Striking a perfect balance between content and style Naseer draws his audience into four disparate tales that finally intertwine for a chilling climax. A structure that's been emulated since Altman and more recently Innaritu's powerful Amores Perros; Naseer adds subtle touches to each narrative. And you know that being the actor he is - would get his casting right to the T.
Irfan as the stock-broker on the run, Konkona as the frustrated new bride, Ankur as the confused graduate and Paresh Rawal as the boisterous showman deliver and how. A couple of story tracks (Irafan and Ankur's) suffer due to what I believe was a few abrupt last minute butchering on the edit table, making them slightly disjointed. The film is also backed by an able second lead of actors including Ratna Pathak, Ayesha Takia, Boman Irani and surprise - Saroj Khan.

What the film majorly loses points on is - repeat value. YHTKH is like a fizzy soft drink - you don't want to return to it for seconds coz the fizz is out and the bubbles' burst. And it's hard to review the film in all aspects since I don't want to riddle my piece with spoilers.
But all said and done Naseer has not played it safe, he's walked the cinematic tightrope marrying entertainment and aesthetics. I believe he's made the successful transition from an actor to filmmaker with aplomb because he stuck to the basics of the medium - telling a good story and telling it well. Here's looking forward to his next (which hopefully will star Naseer himself as well!)

Wednesday, July 05, 2006


India’s first definitive superhero? Definitely not! For starters, the guy turns ‘superhero’ only in the second half and to top it he’s never in India when he finally does become 'Krrish'. Also unlike a Superman, Batman or a Spiderman – Krrish doesn’t chase the bad guy to save humankind - he leaps, jumps and zips around to rescue his father (so bloody selfish!). And yes he does save the odd kid from getting killed on a Singapore road while he is on his vengeance trip.

After the completely ‘paisa-vasool’ Koi Mil Gaya Rakesh Roshan disappoints with a premise which holds so much promise. Bad script, Bad acting, Bad camerawork, Bad music, Bad direction… unfortunately Hrithik as ‘Krrish’ has to battle the bad guys AND all these Bad, Bad, Bad elements that plague the film. The first part attempts to rest on a comedy and romance track that’s so weak and ancient that you wonder WHAT the six contributors to the screenplay had in mind. Priyanka Chopra crash lands into a forest and literally puts on a babe-in-the-woods act, but fails to impress (you could replace her with a rag doll and no one would notice).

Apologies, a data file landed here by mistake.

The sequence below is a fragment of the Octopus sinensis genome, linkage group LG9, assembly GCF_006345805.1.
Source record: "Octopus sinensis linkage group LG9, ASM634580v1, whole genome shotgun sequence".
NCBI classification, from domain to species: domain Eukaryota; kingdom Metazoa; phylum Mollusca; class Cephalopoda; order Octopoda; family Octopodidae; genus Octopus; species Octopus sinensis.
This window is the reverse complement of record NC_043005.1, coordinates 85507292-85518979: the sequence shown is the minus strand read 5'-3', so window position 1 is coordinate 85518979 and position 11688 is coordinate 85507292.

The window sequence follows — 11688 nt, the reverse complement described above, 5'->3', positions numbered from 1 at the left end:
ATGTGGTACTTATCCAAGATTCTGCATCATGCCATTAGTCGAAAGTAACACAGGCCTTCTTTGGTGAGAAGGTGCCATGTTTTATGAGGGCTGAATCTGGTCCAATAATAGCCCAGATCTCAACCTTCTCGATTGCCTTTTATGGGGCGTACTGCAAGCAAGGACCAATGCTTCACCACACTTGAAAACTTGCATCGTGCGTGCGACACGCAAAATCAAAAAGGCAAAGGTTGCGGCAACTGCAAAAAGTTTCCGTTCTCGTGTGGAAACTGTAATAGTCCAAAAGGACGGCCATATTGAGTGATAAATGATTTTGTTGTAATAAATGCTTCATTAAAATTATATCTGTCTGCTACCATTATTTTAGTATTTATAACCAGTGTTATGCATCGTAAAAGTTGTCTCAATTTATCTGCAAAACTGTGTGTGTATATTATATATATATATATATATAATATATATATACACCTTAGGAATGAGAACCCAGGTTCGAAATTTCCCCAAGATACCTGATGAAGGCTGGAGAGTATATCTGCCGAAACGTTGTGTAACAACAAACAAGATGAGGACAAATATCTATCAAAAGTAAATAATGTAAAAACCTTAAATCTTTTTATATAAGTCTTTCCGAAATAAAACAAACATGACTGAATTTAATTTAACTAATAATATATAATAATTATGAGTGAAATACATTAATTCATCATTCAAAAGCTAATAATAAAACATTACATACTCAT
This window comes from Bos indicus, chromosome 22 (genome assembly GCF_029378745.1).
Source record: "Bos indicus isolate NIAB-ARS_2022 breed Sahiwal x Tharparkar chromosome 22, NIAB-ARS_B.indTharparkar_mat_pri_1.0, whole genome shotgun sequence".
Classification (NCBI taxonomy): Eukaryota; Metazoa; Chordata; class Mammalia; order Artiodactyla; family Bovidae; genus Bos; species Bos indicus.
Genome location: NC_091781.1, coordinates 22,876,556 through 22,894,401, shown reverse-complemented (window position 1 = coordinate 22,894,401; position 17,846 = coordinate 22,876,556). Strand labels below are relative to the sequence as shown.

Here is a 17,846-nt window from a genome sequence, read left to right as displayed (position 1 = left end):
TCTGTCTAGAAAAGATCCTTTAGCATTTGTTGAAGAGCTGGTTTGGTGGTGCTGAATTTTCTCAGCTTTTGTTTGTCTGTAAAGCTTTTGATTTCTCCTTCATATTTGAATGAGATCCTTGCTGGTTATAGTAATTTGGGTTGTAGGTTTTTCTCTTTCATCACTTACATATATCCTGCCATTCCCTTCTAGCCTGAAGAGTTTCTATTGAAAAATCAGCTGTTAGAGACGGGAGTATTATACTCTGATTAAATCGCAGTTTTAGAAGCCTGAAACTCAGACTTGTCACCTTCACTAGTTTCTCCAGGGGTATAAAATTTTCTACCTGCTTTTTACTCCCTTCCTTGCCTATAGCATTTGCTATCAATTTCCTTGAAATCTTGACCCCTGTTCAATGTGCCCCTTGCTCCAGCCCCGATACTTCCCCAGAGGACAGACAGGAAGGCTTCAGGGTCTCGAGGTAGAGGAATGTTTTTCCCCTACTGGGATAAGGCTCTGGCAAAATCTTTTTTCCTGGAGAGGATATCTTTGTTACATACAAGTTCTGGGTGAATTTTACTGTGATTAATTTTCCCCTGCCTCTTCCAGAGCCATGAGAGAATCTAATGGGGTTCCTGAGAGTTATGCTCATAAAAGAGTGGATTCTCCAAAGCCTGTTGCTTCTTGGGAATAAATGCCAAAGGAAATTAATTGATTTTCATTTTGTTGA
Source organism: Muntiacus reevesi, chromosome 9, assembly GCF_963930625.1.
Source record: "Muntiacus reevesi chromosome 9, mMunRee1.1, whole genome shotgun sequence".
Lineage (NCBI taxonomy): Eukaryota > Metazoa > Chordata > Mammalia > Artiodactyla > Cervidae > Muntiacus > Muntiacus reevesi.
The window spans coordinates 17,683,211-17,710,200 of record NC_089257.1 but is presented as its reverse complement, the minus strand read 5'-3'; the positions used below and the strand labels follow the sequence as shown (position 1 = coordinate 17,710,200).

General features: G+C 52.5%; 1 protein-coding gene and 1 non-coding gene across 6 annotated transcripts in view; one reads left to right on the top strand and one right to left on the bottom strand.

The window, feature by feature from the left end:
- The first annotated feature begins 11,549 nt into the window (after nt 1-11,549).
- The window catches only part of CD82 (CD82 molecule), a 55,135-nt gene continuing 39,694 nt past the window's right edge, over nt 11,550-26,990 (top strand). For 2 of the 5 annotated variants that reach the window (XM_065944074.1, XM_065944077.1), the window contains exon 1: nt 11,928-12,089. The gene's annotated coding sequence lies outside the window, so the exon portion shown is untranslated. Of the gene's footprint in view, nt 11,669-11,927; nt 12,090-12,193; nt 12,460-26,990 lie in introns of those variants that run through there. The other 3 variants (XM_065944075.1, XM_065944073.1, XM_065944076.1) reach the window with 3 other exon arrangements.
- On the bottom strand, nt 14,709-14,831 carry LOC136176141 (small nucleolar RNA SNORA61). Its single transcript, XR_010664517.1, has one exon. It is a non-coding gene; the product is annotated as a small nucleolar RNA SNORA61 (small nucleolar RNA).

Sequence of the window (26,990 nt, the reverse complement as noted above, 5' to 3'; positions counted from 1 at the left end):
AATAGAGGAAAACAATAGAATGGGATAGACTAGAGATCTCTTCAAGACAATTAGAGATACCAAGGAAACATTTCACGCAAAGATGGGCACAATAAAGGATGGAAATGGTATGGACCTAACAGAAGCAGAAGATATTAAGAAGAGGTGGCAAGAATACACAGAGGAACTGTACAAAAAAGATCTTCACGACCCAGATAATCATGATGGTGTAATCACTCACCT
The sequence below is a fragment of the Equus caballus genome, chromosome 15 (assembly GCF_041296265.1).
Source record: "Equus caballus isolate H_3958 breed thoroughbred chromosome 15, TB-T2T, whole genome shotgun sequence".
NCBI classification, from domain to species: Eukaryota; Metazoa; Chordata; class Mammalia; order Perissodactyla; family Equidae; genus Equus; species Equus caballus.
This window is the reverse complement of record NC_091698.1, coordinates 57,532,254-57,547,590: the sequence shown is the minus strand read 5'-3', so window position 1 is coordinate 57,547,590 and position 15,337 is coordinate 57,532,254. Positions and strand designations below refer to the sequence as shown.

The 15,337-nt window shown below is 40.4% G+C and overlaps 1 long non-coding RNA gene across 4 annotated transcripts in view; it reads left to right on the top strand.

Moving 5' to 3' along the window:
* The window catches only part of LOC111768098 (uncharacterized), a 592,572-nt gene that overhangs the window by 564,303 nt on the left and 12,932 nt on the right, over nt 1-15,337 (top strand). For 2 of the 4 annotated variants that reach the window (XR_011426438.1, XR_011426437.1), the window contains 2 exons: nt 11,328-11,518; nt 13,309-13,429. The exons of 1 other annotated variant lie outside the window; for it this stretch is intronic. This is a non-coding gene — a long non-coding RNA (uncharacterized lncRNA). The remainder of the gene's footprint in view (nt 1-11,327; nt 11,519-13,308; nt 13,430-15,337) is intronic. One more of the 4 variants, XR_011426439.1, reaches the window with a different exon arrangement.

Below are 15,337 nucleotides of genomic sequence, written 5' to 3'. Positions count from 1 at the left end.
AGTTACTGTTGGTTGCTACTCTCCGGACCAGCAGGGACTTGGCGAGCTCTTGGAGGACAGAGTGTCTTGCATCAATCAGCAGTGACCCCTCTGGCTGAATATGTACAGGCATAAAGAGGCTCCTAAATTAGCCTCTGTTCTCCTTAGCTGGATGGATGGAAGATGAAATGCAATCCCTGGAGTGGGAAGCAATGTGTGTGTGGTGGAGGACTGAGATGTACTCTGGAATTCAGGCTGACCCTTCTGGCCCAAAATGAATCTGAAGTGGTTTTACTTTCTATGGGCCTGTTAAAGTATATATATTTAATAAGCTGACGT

Naseer enters the plot you think things are going to speed up BUT then comes the biggest surprise of all – the ‘Baap of all actors’ puts on whats probably his worst act till date. The story plods along pushing products like Tide, Bournvita, Lays etc. heading nowhere in particular. The most disappointing aspect of it all is that whats been sold as a superhero film is just not a superhero film. Leaping across buildings, waltzing through bullets and taking on 6 baddies at the same time – come on, Amitabh Bachchan and co. have been doing that (and quite convincingly) for decades now.

But truth is ‘Krrish’ is setting the box-office on fire. It’s first week collections reportedly crossed the 60 crore mark! So the real superhero out there is the marketing team at Filmkraft which has managed to sell the just the idea of ‘Krrish the superhero’ by stringing together the best 30 seconds of stunts there is in the film into a promo. As for India’s first definitive superhero… give me ‘Mr India’ any day!